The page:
Sass, which is said to be short for “Syntactically Awesome Stylesheets”, is a meta-language that extends CSS3 to do things that plain old CSS can’t do easily or at all, with goodies we’ve come to know and love from our programming languages: variables, nesting, mixins and inheritance. It compiles to well-formatted standard CSS, and you can even have Sass watch your Sass files so that it automatically updates your compiled CSS files as you update your Sass source.
Sass is the creation of Hampton Catlin, a “Shopifriend” and programmer who’s all about optimizing his programming tools. When he got fed up with building HTML templates for his Rails projects, he created the Haml markup language. Haml’s popular enough that it’s found its way into the most unlikely of places, such as the .NET world, where they’ve implemented it as NHaml. Just as Haml is Hampton’s optimization of HTML, Sass is his optimization of CSS.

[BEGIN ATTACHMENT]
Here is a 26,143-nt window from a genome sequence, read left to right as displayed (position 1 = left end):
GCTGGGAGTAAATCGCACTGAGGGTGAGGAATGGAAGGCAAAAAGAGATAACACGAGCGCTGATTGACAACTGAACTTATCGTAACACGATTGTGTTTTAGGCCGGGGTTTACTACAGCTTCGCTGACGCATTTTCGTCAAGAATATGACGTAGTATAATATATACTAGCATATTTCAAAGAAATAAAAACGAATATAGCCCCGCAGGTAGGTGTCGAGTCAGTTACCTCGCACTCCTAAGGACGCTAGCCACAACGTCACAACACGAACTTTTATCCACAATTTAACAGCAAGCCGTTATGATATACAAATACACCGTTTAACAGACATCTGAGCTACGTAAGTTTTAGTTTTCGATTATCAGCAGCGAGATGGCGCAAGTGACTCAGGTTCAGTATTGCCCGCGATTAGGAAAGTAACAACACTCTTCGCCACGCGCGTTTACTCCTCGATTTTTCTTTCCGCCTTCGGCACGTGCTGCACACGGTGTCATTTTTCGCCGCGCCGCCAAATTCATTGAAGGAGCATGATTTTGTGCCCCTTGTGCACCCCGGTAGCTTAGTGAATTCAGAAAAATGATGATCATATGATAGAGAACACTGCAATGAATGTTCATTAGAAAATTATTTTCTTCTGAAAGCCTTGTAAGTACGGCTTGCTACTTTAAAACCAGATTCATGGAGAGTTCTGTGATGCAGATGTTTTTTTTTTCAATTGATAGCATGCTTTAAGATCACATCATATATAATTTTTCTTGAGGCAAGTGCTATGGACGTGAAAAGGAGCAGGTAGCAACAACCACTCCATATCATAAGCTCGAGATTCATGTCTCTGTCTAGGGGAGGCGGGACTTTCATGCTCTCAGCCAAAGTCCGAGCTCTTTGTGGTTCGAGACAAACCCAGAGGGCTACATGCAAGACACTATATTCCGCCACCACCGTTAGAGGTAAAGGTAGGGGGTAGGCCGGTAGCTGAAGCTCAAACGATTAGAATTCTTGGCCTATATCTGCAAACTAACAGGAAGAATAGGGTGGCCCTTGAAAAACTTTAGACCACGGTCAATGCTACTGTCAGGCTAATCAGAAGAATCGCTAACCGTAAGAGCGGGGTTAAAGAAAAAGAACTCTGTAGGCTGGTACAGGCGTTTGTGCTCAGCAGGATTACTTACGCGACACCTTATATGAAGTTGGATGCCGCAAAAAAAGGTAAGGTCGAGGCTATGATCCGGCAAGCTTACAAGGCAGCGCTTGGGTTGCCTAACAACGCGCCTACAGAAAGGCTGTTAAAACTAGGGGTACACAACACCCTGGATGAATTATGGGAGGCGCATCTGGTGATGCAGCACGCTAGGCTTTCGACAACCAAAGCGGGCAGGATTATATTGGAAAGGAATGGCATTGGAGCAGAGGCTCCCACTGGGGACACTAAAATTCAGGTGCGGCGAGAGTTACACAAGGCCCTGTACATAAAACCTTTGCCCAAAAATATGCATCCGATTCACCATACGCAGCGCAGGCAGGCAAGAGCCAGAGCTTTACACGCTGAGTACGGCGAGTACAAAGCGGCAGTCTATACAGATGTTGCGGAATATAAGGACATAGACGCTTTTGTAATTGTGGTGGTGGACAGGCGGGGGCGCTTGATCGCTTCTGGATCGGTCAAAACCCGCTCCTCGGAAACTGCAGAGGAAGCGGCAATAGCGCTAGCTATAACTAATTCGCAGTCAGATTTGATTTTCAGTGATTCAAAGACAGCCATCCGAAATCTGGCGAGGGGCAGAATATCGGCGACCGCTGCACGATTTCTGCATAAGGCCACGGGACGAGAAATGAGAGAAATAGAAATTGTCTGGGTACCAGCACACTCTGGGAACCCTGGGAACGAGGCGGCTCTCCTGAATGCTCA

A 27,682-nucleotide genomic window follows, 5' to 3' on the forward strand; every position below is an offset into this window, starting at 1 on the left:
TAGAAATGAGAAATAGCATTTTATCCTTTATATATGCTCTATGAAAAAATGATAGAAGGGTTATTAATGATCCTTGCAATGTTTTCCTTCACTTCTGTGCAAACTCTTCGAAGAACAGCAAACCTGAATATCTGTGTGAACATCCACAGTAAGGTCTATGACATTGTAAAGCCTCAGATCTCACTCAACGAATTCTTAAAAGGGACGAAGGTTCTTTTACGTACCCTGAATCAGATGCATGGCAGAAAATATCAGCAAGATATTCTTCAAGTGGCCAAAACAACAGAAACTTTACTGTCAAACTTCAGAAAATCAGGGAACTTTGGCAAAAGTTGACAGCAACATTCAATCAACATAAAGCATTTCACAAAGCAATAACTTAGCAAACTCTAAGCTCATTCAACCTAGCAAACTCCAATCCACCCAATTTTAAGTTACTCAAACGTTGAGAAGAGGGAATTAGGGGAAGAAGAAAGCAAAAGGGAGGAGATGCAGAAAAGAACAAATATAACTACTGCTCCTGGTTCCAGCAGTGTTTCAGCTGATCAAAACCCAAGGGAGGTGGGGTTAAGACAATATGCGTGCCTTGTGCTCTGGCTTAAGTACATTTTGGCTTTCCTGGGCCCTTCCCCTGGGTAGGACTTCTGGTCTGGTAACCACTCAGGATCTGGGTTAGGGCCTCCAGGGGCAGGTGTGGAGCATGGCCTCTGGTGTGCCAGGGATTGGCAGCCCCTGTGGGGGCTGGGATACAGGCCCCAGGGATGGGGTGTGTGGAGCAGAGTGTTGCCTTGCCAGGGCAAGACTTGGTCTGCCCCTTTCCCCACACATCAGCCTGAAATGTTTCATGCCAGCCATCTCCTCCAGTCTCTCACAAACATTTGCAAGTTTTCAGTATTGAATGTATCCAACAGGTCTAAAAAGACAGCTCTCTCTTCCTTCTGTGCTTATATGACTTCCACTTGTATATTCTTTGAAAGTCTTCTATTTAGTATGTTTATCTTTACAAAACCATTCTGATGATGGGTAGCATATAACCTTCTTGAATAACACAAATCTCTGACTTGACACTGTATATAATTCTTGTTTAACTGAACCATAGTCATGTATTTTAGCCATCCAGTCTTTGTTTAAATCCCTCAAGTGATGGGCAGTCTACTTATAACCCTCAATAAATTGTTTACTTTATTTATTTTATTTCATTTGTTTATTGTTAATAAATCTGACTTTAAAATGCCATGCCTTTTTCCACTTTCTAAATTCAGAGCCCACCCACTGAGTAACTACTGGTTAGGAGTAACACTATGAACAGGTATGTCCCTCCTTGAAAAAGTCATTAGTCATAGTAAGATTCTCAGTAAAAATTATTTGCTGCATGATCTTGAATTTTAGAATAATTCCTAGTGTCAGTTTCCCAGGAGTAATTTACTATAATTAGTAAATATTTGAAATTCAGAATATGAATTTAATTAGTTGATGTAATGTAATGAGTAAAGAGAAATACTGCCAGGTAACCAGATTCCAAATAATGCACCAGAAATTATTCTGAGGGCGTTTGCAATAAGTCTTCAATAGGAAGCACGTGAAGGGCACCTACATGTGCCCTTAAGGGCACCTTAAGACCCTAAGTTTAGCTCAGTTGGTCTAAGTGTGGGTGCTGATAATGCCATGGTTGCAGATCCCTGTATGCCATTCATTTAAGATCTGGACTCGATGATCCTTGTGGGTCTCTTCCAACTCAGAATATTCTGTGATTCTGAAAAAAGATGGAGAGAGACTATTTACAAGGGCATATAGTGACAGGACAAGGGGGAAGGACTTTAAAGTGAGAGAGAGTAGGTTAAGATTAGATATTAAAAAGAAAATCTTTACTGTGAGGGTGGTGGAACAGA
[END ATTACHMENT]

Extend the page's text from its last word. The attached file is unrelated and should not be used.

It’s only fitting that Hampton is the co-author of the upcoming Pragmatic Bookshelf book Pragmatic Guide to Sass. Like Hampton, it gets straight to the point; it’s going to be about 100 pages long. He recently tweeted that “doing more than 100 pages just seemed like filler.” Given that I’m already behind in my tech reading, I’m glad that Hampton (and his co-author Michael) insist on keeping things concise.
Pragmatic Guide to Sass is currently in beta. You can get it in ebook format immediately (with downloadable updates as more of the book is finished, including the final, finished ebook) for US$13 or buy the ebook + paper book bundle, where you can get the ebook now and both the paperback edition and the final, finished ebook when the book is complete for US$30.